Growing up, I remember breathing in fresh, floral notes as the earth sprouted green carpet and colorful buds. The smoke from the chimney was gradually replaced by the charcoal of my neighbor’s grill. I would always take notice when he simultaneously trimmed the weeds in his yard and the hair on his face, revealing bright purple flowers and the fact that he was not a character from the Lord of the Rings. Perhaps I was simply amazed that he could shed a layer of himself so easily, and grow something so much greater.
My insatiable desire for warm weather and barbeques is something that has transcended into my late 20’s and has me convinced that I suffer from Seasonal Affective Disorder. Despite my appreciation for nearly everything related to Spring, there is one seasonal activity that has always made me cringe; Spring Cleaning. My OCD tendencies would lead one to believe that I would welcome this activity. However, Spring Cleaning does not only imply wiping down furniture with Clorox wipes or artfully arranging yoga mats and books; it also implies throwing items away. For me, this has never been easy.
As someone who grew up with parents that were opposed to clutter, I have always prided myself on being closer to a minimalist than a hoarder. Paradoxically, I tend to hold on to things with emotional sentiment. I save birthdays cards, photographs, and souvenirs as though they are legal documents that could rescue me from a precarious lawsuit. I also allow myself to procrastinate the inevitable, because it is never easy to eliminate something from your life that you care about.
It has been said that “things left undone can be our own undoing.” For this reason, I promised myself that this Spring would be different. I would dispose of things that no longer fit me, as they would ultimately create stress and waste my time. As I began to clean, I noticed a dress in my closet that once hugged my body in just the right way. However, as I slipped it on, I realized that I had outgrown it. I had kept it for so long because I loved the way it fit at one time. I now know that we cannot hold onto things out of comfort or fear of a future without them.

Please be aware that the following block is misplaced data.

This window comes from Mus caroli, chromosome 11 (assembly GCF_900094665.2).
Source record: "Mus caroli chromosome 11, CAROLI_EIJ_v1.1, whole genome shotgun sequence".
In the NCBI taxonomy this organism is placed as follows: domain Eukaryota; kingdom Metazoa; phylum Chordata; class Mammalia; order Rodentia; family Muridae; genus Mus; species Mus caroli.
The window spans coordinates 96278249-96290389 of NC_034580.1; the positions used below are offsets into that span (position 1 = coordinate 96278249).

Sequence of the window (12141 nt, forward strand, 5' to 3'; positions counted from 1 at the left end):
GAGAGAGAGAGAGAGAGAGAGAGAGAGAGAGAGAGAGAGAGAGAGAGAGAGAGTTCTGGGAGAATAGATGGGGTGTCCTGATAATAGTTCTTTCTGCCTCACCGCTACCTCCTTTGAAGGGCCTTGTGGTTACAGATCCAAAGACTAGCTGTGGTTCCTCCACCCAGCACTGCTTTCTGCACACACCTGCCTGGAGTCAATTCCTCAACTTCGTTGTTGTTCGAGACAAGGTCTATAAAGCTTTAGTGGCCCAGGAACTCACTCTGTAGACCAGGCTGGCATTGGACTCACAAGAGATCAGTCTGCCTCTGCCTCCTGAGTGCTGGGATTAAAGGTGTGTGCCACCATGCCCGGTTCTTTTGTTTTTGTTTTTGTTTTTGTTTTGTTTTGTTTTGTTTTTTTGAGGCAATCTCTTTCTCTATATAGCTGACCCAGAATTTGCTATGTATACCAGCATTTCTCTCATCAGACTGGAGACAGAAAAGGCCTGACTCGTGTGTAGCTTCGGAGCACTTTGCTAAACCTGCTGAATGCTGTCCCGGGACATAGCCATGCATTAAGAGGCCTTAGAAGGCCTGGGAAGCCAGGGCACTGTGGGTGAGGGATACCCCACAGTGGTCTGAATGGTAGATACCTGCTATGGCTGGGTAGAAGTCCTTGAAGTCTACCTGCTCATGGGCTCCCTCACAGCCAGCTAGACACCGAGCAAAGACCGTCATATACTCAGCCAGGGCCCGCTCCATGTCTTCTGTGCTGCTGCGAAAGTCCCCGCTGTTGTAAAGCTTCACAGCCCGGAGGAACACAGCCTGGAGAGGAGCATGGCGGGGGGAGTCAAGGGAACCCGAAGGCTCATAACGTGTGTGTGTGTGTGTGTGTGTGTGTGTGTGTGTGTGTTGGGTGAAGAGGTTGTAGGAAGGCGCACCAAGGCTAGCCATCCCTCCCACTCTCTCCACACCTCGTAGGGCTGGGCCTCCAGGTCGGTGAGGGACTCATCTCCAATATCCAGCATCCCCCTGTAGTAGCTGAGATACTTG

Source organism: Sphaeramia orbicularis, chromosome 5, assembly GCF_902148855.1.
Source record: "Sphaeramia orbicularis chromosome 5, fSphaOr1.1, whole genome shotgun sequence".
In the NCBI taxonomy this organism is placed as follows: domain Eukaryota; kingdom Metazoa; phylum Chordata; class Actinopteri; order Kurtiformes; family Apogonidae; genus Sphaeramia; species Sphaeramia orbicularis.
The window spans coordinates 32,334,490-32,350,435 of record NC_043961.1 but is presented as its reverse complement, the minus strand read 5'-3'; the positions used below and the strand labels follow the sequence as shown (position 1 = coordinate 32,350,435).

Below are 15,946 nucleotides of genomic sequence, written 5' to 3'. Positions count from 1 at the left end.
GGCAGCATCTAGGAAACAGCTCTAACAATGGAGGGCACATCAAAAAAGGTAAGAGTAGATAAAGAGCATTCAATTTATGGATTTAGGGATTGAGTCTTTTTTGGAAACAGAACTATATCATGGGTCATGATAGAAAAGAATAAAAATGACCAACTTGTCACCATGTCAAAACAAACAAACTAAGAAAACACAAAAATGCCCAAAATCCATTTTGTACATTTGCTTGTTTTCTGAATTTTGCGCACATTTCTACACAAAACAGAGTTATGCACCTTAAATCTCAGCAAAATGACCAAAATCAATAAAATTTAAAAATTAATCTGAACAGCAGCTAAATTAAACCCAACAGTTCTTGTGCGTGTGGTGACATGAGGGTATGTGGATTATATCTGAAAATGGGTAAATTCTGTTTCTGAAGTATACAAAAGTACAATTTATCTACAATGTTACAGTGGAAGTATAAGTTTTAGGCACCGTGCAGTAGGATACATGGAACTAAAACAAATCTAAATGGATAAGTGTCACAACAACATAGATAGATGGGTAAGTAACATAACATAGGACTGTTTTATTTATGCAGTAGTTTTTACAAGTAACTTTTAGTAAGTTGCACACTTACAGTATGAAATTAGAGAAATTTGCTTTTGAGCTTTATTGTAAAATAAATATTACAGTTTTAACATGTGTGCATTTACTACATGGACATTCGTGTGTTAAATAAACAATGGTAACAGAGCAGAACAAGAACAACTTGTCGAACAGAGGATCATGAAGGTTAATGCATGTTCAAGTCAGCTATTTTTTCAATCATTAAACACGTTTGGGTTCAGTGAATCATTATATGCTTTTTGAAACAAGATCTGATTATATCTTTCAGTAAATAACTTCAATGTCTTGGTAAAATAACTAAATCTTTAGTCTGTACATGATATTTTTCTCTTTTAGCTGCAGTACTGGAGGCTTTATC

The Twisted Truth
My yoga teacher recently shared that Spring Cleaning is necessary in all aspects of our lives, because it makes space for new things. Did you know that certain yoga poses help us dispose of what we no longer have space for and make room for future potential? Twisting poses can encourage blood flow, eliminate toxins, reduce abdominal bloating and aid digestion.
I’ll show you how to complete one of my favorite twisting poses, Seated Spinal Twist.
1. Begin in a seated position.
2. Bend your left knee and place your left foot outside your right hip.
2. Then, bring your right foot over your left knee.
3. Place your right hand behind your hips and hook your left elbow outside your right knee.
4. Lift your spine, twist to the right side, and gaze over your right shoulder. Then, do the same sequence on the other side.
To make this more challenging, hook your left elbow over your right knee and thread your left hand through your left leg. With frequent practice and perhaps the use of props such as a strap or a towel, you will be able to connect your hands. No matter the variation, you will reap the benefits and get closer to your ultimate goal.
Keep in mind: It takes a while for the body, heart and mind to open up to something new. Be comfortable with who and where you are, and what’s meant for you will find you when the timing is right.
The Take Away
In addition to making space, Spring also gives us more time to fill that space. Daylight is longer and we are more motivated to do all the things we now have time for. This Spring, I made the commitment to follow my own passion; to become a certified yoga instructor. It will take a lot of time and commitment but I have learned that you create time and space for the things that you care about.
As we move through our yoga practice and other aspects of life, we have the power to choose what we release and what we hold tight. When you let go of the things that are no longer right for you (or they release you), you have the space to plant new seeds so you can continue to grow.